Visual Poetry

Visual Poetry

Gwynn Scheltema

Coming out of an oral tradition, poetry leans heavily on sound and syntax to carry its message and to make it memorable. Poetry also paints word pictures through images, and creates sound patterns in your head through meter, rhyme and other sonic devices.

But how poetry is presented on the page plays a part too. Mass access to printed poetry on the page is fairly new in historical terms, but that transition opened up a whole new—or should I say additional— way of engaging with poetry and new visual forms.

Poetry in shapes

Most of us were introduced to concrete poetry in elementary school. We were asked to “make shapes” with the words on the page so that the shape gave a clue to the meaning.

Although the term “concrete poetry” is a modern term from the days of ee cummings and Ezra Pound, the concept of shaping the visual form of the poem to enhance the meaning goes way back.  In Alexandria copies survive from the 3rd and 2nd centuries BC. Simmias of Rhodes wrote a poem in the shape of an egg, and Theocritus shaped his poem like panpipes. In 1633, George Herbert wrote (among others) “Easter Wings” in the shape of angel’s wings.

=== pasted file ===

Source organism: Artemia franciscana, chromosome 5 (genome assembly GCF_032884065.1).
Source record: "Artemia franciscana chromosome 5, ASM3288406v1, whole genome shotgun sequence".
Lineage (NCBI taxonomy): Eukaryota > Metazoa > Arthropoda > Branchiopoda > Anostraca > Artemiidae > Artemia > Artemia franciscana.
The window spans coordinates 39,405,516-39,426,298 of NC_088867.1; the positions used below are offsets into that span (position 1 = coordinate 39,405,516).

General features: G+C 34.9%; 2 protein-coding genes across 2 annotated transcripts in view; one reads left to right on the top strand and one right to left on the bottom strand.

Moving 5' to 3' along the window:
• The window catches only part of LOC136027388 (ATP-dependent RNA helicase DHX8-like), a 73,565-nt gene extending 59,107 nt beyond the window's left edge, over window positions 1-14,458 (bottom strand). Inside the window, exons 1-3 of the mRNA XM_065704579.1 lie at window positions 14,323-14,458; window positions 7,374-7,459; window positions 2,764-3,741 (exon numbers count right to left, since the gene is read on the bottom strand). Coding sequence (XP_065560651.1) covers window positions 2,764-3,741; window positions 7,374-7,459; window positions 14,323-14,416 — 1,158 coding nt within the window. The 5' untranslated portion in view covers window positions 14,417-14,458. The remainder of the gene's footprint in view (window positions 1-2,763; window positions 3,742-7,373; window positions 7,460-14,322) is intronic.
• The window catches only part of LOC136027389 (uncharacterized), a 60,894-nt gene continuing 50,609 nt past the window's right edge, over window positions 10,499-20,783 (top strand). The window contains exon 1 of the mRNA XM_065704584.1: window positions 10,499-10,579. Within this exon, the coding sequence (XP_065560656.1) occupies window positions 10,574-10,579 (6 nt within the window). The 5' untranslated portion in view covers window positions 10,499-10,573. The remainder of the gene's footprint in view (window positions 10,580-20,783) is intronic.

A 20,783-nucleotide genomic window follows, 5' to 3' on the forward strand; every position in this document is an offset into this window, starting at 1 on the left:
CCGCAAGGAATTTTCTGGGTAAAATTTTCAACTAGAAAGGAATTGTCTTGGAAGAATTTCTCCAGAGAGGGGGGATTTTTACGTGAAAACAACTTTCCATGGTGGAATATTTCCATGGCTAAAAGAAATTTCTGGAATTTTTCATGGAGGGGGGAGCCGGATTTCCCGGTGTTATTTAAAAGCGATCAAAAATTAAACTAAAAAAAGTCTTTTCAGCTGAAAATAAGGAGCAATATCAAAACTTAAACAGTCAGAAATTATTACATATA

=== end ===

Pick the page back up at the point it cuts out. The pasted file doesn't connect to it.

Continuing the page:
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Here a 1966 poem by John Hollander, “Swan and Shadow” shows how complex and rigid the form can be, and “My Lolipop” written by an elementary student shows how playful and free it can be.

Blackout poetry

Shape is also important as a statement when poetry and visual art collaborate. Blackout poetry is an example of this—and lots of fun to do.

In this form of “found poetry”, take an existing page of text, a newspaper article, a pamphlet, a performance program, a letter, the page of an old book, or even an existing poem. Identify anchor words within the text and then “blackout” the remaining words with a marker, leaving a new poetic message on the page. If the message can interact with the original text, all the better.

Of course, although the original redaction method popularized by Austin Kleon, involved using a black marker and literally blacking out text, the form has evolved now to a much wider collaboration of visual art and text. Who knows what might come next, especially in our animated digital world.